The Alaska Department of Fish and Game (ADF&G) reports that DNA from one of the black bears killed near the site of a fatal bear attack matched samples collected during the investigation.
The initial attack that killed Daniel Schilling is believed to have been from a female brown bear. The cause of is still undetermined and may remain unknown whether it was a defensive or predatory attack. An empty bear spray canister with the safety removed was found at the attack location and the spray was discharged, but there were no witnesses to the events. No signs of cubs or a food cache were found in the area.
Sample analyses showed that both female brown bear and female black bear DNA were collected during the initial stages of investigation. The chance that a brown bear and a black bear were present at the site during the same time is unlikely.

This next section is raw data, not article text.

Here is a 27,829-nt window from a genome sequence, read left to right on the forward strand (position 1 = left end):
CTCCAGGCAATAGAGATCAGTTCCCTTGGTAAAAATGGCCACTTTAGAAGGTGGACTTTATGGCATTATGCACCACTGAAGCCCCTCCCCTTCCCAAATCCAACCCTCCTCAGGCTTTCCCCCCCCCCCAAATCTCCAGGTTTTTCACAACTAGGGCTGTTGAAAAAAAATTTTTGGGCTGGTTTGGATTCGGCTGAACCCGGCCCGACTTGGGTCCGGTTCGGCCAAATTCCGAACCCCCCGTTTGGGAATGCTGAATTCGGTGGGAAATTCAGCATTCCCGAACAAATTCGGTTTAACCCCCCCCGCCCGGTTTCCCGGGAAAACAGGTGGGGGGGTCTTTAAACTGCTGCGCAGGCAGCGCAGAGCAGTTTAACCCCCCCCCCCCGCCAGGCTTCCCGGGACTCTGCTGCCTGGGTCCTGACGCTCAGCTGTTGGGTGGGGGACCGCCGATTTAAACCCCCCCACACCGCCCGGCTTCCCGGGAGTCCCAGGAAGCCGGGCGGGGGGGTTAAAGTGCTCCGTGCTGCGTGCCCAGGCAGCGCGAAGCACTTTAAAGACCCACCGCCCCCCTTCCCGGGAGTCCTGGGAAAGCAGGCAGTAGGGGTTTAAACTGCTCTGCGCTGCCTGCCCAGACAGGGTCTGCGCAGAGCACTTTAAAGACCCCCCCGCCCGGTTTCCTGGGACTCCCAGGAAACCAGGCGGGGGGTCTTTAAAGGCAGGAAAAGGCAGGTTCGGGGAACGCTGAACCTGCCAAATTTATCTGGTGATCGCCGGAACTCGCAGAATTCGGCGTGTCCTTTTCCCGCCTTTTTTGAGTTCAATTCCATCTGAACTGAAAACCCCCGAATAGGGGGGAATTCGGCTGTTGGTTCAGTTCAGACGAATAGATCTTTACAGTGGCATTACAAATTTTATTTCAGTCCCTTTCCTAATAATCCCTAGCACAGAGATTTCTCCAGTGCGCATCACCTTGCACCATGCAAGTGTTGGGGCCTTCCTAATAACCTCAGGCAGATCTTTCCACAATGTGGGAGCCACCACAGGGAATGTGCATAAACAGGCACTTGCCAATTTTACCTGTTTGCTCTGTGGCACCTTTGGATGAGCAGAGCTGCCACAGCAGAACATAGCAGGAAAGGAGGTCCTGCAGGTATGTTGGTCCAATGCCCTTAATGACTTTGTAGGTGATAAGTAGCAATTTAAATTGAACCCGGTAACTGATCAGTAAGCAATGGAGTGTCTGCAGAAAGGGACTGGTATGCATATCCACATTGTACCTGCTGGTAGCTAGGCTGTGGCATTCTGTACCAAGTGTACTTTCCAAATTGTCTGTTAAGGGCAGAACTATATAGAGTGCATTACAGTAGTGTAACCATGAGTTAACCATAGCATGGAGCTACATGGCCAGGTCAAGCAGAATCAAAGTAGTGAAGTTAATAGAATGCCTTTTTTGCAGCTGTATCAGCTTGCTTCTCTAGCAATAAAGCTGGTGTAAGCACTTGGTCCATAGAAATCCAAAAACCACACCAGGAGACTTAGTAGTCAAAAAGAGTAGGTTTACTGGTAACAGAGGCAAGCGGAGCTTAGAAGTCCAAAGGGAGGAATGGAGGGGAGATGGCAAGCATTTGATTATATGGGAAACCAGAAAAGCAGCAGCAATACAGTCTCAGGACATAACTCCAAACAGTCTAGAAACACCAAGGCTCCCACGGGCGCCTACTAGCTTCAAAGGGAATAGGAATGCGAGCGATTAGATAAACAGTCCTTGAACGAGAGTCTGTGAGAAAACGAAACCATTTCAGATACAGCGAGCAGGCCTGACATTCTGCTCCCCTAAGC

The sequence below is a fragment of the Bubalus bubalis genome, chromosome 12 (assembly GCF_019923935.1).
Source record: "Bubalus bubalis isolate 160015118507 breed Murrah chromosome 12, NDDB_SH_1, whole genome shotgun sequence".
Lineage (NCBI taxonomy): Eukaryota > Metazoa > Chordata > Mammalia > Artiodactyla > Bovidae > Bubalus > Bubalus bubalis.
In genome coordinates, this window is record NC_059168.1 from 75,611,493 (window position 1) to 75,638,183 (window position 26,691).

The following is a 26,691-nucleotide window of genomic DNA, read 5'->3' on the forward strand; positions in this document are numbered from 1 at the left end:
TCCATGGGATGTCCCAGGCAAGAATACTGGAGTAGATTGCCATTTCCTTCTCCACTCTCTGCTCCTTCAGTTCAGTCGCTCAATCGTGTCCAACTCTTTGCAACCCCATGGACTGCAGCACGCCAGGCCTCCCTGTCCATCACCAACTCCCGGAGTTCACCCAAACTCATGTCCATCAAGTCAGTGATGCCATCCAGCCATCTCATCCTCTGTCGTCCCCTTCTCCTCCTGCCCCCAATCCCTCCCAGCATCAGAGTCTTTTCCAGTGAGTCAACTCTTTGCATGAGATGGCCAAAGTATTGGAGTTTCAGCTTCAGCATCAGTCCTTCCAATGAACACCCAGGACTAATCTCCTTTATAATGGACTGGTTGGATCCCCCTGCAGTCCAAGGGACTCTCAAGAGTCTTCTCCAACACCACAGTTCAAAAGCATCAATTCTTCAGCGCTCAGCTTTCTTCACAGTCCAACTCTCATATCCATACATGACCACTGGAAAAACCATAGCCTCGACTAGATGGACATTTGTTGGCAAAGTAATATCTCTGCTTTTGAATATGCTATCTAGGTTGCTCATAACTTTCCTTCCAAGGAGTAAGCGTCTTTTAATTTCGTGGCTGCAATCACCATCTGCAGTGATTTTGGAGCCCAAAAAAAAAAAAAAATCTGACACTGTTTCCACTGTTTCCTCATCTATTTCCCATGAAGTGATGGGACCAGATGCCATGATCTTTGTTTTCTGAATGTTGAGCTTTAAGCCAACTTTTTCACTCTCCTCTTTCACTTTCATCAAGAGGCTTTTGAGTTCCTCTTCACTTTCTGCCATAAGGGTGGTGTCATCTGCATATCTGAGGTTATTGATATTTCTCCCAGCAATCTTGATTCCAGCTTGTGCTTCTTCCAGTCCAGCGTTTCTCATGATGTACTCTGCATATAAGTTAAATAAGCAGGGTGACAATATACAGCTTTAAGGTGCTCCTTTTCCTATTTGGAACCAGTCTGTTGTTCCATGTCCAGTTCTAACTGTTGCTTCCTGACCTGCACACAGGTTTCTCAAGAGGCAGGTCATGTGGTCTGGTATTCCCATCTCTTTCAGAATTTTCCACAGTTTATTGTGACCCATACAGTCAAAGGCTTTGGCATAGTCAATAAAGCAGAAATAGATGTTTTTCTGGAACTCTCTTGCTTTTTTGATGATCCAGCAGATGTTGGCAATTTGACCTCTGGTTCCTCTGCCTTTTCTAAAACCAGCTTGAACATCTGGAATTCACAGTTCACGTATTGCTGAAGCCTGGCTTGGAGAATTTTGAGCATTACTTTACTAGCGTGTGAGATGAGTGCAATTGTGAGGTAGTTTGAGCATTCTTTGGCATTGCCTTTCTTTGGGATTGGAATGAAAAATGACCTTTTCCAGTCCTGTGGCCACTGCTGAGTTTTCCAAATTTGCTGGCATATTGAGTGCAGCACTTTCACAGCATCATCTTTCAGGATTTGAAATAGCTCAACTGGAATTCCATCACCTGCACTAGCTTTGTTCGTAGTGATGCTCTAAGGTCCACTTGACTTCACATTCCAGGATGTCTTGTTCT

ADF&G believes that the black bear encountered Mr. Schilling’s body after he was deceased. The DNA that animal left behind matched one of the black bears killed a week later. Results from the other two black bears and brown bear killed by ADF&G were not a match for any samples collected. All bears killed were female and none were with cubs or showed any signs of lactation.
Bear attacks are rare and finding the DNA of two different bear species at the site makes it even more unusual. ADF&G will continue collecting samples when sealing brown bears harvested by hunters and those killed under Defense of Life or Property (DLP) regulations. The area where the attack occurred is remote with challenging terrain and limited access. Additional field operations are not planned at this time.